Founded in London in 1997 by Sadie Coles, Sadie Coles HQ is a contemporary art gallery that presents the work of established and emerging artists with a diverse range of practices.Read More
Presenting a critically respected programme, the gallery is particularly noteworthy for its contribution to the development of contemporary art in Britain over the last two decades, representing many of the Young British Artists (YBAs). Sadie Coles has also been recognised for her influence on the art world generally, with The Guardian in 2014 listing her as one of ‘the most powerful people in the art world’.
Coles spent six years working for important art dealer Anthony d'Offay, before branching out to open her own gallery in London. The gallery’s inaugural exhibition featured American painter John Currin, and ran in parallel with Sarah Lucas’ solo exhibition The Law, presented in an empty office space in Clerkenwell, setting the tone for Sadie Coles HQ as an international gallery working with provocative artists both inside and outside of the white cube.
Since then the gallery has moved and expanded several times, operating in a range of distinctive spaces. Sadie Coles HQ today occupies two permanent London locations: on Kingly street, Soho, and Davies Street, Mayfair. Recently, the gallery has begun to explore the Asian art market, participating each year in fairs such as West Bund Art & Design, Shanghai.
Representing more than 50 artists from various disciplines, Sadie Coles HQ draws attention to new talent while sustaining long-standing relationships with artists such as Sarah Lucas, Elizabeth Peyton, Urs Fischer, and Richard Prince. Coles has worked with Sarah Lucas since the founding of the gallery, one of several YBA artists in a long-term relationship with the gallery. The gallery also represents the estate of Angus Fairhurst.
Representing a newer generation, in 2018 Sadie Coles HQ took on new artists such as Alex Da Corte, Borna Sammak, Kati Heck, Martine Syms, and Lawrence Lek. The screening of Lek’s film AIDOL (2019) at Sadie Coles HQ’s Soho gallery marks a step further into the realm of digital conceptual art for the gallery.
In 2017 Sadie Coles HQ highlighted its ongoing feminist and conceptually innovative credentials with the exhibition Room (13 January–18 February), which examined the domestic sphere exclusively through female artists old and new. On a smaller scale, the gallery creates a link between this diverse range of artists with the formula for the exhibition invitations; for every exhibition since the first, the artist has been given the chance to choose their own colour feature for a blank block that represents the gallery space.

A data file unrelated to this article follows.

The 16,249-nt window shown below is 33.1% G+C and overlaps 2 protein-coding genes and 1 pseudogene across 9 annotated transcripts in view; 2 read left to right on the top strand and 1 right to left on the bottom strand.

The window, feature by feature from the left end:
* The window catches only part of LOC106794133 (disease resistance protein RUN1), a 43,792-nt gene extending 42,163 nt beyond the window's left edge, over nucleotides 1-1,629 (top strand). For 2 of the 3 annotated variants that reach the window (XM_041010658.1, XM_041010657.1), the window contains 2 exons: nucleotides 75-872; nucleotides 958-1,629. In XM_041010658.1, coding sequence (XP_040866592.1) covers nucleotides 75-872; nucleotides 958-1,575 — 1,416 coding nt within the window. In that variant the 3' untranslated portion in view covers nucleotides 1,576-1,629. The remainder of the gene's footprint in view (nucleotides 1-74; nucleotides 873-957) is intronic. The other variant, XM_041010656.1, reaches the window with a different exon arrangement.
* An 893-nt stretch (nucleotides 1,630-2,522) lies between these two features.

Operating on the international art scene, Sadie Coles HQ regularly participates in major international art fairs including FIAC, Paris; Frieze London; Artissima, Turin; and Art Basel in Hong Kong, Miami Beach, and Basel.
Ocula Magazine presents a selection of highlights at the inaugural London Gallery Weekend.
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In 1967, Bruce Nauman made his ten-minute, 16mm film Walking in an Exaggerated Manner Around the Perimeter of a Square. Using a Sony Portapak camera borrowed from the gallerist Leo Castelli, Nauman recorded himself slowly traversing lines of masking tape tacked to the floor of his studio.
When she talks about her practice, Hilary Lloyd is always quick to point out that she is 'not a filmmaker'. And yet, video footage always makes its way into her works, shot in her singular style and identifiable for its repetitive movements, jump cuts and sweeps. It's a frenetic rhythm that's been related to the restlessness of the contemporary...
The chair sculptures are comprised of a steel frame that has been painted black with the seat and back upholstered with woven, text-adorned polyester straps. The writing on the chairs ranges from 'WHO IS GOING TO GRAB MY BOOTY?' to 'ACID WEED XANAX MUSHROOMS MDMA COKE K' and 'STOP PROTECTING YOURSELF.'
Matthew Barney 's Redoubt is attuned to the grandiose and the spectacular. With its sweeping aerial shots of vast landscapes, homages to mythic narrative, and use of broad archetypes in place of three-dimensional characters, the film suggests something George Lucas might produce if he ever got tired of having the script explain his films'...
Sadie Coles HQ is delighted to announce the release of a new film — specially commissioned by the British Council - marking Sarah Lucas's representation of Britain at the 2015 Venice Biennale. Shot and produced by Julian Simmons, the thirteen-minute documentary will be broadcast by The Guardian from Wednesday 6th May, to coincide with the...
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